Coat of Arms of Prince Charles of Wales
November 06, 2000
Coat of Arms
of Prince Charles of Wales
"Prince Charles of Wales"
Charles Philip Arthur George
on November 14, 1948
to the Duke of Edinburgh Philip Mountbatten
and Princess Elizabeth (present Queen of England)
Prince Charles was granted his heraldic achievement (or coat of arms) at the age of 13. It contains the following "royal devices" or symbols:
|First note that mythological animals and
imaginative creatures, monsters and hybrids are popular devices in heraldry and, in
heraldic language, are referred to as "beasts."
This beast on the left-hand side of Charles' coat of arms has the head and mouth of a lion, the body of a leopard, and the feet of a bear. Typically in heraldry, lions have only three claws per foot while bears will have four or five. This lion has four claws and thus resembles those of a bear. Traditionally in heraldry, the lion has represented England, however Prince Charles' heraldic representation is totally unique in history even differing from that of his mother's, Queen Elizabeth, whose lion has the typical three claws per foot.
Note the design around the lion's neck. This image is called the "eldest-son label" and has been described by Tim Cohen (The AntiChrist and a Cup of Tea, pg. 124) as "three parallel horns which are, in a manner of speaking, 'plucked out by the roots' (i.e., turned upside down)." The eldest-son label is a "distinctive mark" of all succeeding Princes of Wales. Other members of the British royal family have labels that have more than three descending "horns." There are a total of five eldest-son labels on the coat of arms: on the left-side lion, the head lion, the unicorn, the red dragon, and at the top of the center shield where 10 lions are depicted.
(Dan 7:8 KJV) I considered the horns, and, behold, there came up among them another little horn, before whom there were three of the first horns plucked up by the roots: and, behold, in this horn were eyes like the eyes of man, and a mouth speaking great things.
|This region presented on the left
is from the top of Charles' shield and is thus called the "head" of the overall
coat of arms. Pictured is another lion with the eldest-son label around its neck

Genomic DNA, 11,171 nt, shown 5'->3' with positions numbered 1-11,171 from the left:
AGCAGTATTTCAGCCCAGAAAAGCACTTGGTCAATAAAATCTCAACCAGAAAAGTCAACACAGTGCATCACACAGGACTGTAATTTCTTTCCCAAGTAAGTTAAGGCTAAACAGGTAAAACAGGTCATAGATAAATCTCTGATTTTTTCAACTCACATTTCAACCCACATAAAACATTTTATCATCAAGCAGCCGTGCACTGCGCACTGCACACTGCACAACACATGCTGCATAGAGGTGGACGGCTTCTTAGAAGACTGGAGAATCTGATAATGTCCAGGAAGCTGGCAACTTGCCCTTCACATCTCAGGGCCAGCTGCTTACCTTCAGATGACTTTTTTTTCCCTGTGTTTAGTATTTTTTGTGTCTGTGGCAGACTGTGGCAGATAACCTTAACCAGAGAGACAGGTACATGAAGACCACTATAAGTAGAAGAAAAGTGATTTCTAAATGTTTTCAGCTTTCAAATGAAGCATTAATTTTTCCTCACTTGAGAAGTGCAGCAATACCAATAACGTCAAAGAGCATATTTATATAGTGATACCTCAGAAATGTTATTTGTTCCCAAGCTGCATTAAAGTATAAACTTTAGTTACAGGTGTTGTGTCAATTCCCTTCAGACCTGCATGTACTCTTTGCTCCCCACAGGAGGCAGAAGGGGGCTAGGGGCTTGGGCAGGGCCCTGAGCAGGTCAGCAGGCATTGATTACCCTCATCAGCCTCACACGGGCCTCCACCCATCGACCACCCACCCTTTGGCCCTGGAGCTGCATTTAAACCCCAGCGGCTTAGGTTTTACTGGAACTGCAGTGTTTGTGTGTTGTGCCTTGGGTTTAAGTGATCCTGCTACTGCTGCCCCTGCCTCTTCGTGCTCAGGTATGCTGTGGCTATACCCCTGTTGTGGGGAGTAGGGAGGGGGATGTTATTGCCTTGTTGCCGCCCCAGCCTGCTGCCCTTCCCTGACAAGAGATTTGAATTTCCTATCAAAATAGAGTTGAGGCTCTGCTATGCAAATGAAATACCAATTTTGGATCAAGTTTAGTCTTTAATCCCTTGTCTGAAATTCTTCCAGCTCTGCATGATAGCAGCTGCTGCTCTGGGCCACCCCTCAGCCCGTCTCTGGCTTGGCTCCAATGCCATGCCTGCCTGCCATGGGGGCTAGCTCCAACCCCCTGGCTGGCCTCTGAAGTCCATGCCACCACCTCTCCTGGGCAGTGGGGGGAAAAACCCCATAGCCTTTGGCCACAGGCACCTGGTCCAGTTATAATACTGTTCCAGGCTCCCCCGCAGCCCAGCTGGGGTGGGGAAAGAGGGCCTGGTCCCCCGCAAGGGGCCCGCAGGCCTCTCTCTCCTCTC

standing on top of a crown and a "gold helm." The helm is made up of seven
curved bars or "horns." These seven horns, along with the three horns from
the eldest-son label make a total of 10 horns in the head region of the coat of arms.
Note that Daniel speaks of 10 horns in his head, i.e., singular head, not plural. The word for "head" here is the Aramaic noun "resh" which corresponds to the Hebrew "rosh." It often refers to the head as a body part, or could be that of an animal or statue. It sometimes refers to a leader or "chief" as well.
|To the right of the head of the coat of arms is
a representation of a unicorn. "In heraldry, this unicorn represents not only
Scotland, but also a counterfeit Christ" (Cohen, pg 184). Symbolically, the
unicorn in the past has represented Alexander the Great (Dan 8:5, goat with one horn) and
Antiochus Epiphanes, a type of anti-Christ (Dan 8:9, "a little horn").
Mythologically, the unicorn probably originated in ancient Babylon and today is a symbol
adopted by New Agers to represent "a great world leader" whom they expect to
bring world peace to earth. Interestingly, in "Christian" symbolism, the
unicorn has also represented the Virgin Mary.
In heraldry, and even historical representations, the unicorn's eyes are round and black, i.e., no visible eye-whites. (Queen Elizabeth's heraldic unicorn is depicted as thus.) Charles' design has the eyes shaped more like those of a human with noticeable eye-whites, (although not easily recognized in this particular copy.)
(Dan 7:8 KJV) ...and, behold, in this horn were eyes like the eyes of man, and a mouth speaking great things.
Note the chain leading from the unicorn and connecting it to the base of the arms
(directly above the red dragon.) In heraldry this chain functions as a
"restrainer" (cf. 2 Thess 2:6-7).
|At the base of the coat of arms is the heraldic symbol of Wales, the red dragon. The flag of Wales, approved in 1953, pictures a red dragon on a green and white flag with the motto "Y Ddraig Goch Ddyry Cychwyn," meaning "The red dragon gives the lead" (Cohen, pg 196). Note that the eldest-son label is around the neck of the dragon, thus associating it with Prince Charles.|
Opposite the red dragon is Charles' badge as the heir-apparent to the British throne. It consists of three ostrich feathers surrounded by a crown with the motto Ich Dien. The meaning of Ich Dien is "I serve" in German. In old Welsh, Eich Dyn, as some believe the motto is a corruption of, is "Your man." The motto and ostrich feathers are associated with "the Black Prince" (Edward III's son). Reading the motto and symbols from right to left, the following message is possibly conveyed :
Ich, the Black Prince, Dien the Red Dragon
(I, the Black Prince, serve the Red Dragon)
The reference for the above study is The AntiChrist and a Cup of Tea by Tim Cohen, Prophecy House, Inc., 1998. Mr. Cohen goes into much greater detail about these and other symbols in Prince Charles' heraldic achievement. I highly recommend this book. It is certainly a fascinating volume of work.
Youtube 7 part video lecture by the author: Part 1.
1997-2007 Notes on Revelation
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